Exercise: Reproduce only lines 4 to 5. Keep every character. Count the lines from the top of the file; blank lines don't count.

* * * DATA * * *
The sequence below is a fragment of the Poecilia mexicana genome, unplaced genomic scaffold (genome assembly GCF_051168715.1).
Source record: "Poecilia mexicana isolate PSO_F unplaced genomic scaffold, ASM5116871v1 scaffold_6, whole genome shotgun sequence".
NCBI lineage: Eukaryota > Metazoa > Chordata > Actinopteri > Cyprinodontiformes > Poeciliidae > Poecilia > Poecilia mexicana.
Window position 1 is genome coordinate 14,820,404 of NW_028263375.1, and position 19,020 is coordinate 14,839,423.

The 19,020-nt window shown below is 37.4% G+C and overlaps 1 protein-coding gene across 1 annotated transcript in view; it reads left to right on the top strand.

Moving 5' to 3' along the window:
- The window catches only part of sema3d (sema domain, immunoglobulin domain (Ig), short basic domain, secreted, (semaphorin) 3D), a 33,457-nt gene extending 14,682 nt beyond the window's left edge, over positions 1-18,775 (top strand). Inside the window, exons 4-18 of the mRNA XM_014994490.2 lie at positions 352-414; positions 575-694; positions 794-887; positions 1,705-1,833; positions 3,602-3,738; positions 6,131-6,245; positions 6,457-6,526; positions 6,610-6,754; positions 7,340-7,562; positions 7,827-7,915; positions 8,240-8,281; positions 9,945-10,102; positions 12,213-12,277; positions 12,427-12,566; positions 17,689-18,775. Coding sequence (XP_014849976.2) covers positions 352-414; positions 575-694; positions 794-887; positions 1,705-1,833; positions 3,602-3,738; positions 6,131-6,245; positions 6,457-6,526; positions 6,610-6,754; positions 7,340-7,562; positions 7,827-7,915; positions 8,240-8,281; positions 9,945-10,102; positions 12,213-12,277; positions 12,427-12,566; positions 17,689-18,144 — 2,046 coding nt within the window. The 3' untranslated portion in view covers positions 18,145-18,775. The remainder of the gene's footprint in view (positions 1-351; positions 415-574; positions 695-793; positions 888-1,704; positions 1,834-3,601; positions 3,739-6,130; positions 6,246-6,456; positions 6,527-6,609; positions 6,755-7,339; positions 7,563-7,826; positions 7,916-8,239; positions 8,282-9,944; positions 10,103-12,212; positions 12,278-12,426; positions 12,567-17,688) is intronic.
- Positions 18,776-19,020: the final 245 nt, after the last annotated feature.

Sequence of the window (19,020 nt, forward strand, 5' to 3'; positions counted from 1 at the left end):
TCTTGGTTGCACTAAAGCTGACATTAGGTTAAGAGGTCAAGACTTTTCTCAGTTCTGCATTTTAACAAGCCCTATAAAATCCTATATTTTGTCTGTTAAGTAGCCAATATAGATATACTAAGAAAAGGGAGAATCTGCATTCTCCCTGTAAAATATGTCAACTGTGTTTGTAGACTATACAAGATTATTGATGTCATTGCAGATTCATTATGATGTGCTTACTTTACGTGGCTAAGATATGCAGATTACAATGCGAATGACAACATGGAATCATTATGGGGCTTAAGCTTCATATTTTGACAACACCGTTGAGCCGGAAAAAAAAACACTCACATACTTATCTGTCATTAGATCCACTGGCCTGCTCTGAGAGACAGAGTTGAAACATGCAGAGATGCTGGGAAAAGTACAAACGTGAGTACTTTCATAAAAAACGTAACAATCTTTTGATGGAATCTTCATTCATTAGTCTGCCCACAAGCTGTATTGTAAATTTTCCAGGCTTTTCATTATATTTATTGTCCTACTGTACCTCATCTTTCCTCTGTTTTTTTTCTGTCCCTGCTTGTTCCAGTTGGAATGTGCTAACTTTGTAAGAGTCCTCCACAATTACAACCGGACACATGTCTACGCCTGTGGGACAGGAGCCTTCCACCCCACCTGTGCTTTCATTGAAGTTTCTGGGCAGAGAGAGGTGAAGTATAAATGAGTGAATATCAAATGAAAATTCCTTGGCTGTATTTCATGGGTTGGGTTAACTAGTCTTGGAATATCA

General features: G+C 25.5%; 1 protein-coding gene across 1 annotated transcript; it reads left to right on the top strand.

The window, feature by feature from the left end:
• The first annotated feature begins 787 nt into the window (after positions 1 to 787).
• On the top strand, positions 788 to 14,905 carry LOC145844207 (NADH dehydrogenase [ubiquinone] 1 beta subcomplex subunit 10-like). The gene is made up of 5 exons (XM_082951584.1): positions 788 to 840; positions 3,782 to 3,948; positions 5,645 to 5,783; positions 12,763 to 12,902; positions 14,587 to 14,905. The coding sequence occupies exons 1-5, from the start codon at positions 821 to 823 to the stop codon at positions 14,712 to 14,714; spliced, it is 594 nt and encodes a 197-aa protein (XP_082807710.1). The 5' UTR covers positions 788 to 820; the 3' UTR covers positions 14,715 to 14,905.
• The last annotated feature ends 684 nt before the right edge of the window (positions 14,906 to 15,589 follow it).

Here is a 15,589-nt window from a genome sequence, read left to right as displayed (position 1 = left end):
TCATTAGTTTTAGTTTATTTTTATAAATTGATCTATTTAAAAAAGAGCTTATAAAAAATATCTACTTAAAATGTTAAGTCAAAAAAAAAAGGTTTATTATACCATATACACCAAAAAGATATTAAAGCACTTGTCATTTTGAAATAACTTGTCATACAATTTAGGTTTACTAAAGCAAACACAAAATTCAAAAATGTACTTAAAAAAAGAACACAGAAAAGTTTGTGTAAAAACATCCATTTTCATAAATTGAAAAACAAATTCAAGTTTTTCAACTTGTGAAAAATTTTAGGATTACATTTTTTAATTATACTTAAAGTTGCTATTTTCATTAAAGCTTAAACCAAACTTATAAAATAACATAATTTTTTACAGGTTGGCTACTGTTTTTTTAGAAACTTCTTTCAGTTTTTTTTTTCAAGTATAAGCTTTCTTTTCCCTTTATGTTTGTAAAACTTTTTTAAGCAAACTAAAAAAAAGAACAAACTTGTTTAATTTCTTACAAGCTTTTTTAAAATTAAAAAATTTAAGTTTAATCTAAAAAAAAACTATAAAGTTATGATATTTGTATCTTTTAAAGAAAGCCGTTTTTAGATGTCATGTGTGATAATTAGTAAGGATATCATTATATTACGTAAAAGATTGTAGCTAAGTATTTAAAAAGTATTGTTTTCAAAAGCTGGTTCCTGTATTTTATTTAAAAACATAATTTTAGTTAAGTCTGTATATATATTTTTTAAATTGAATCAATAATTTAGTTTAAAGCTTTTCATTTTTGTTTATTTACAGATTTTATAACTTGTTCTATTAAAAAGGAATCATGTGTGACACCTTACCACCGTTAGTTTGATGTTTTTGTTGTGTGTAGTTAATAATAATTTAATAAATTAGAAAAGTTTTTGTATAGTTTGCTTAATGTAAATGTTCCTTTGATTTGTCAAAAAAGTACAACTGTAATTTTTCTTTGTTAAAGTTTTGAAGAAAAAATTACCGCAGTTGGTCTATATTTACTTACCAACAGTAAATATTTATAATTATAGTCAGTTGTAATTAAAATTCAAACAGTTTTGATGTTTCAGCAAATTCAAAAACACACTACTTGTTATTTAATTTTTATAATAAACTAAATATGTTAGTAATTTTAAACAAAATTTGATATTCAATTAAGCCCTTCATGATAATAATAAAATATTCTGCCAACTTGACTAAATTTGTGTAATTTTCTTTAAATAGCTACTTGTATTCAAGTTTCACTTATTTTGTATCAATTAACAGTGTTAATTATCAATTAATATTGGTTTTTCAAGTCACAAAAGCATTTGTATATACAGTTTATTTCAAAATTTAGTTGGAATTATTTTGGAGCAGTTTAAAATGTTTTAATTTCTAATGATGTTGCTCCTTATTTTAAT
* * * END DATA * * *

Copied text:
Window position 1 is genome coordinate 14,820,404 of NW_028263375.1, and position 19,020 is coordinate 14,839,423.

The 19,020-nt window shown below is 37.4% G+C and overlaps 1 protein-coding gene across 1 annotated transcript in view; it reads left to right on the top strand.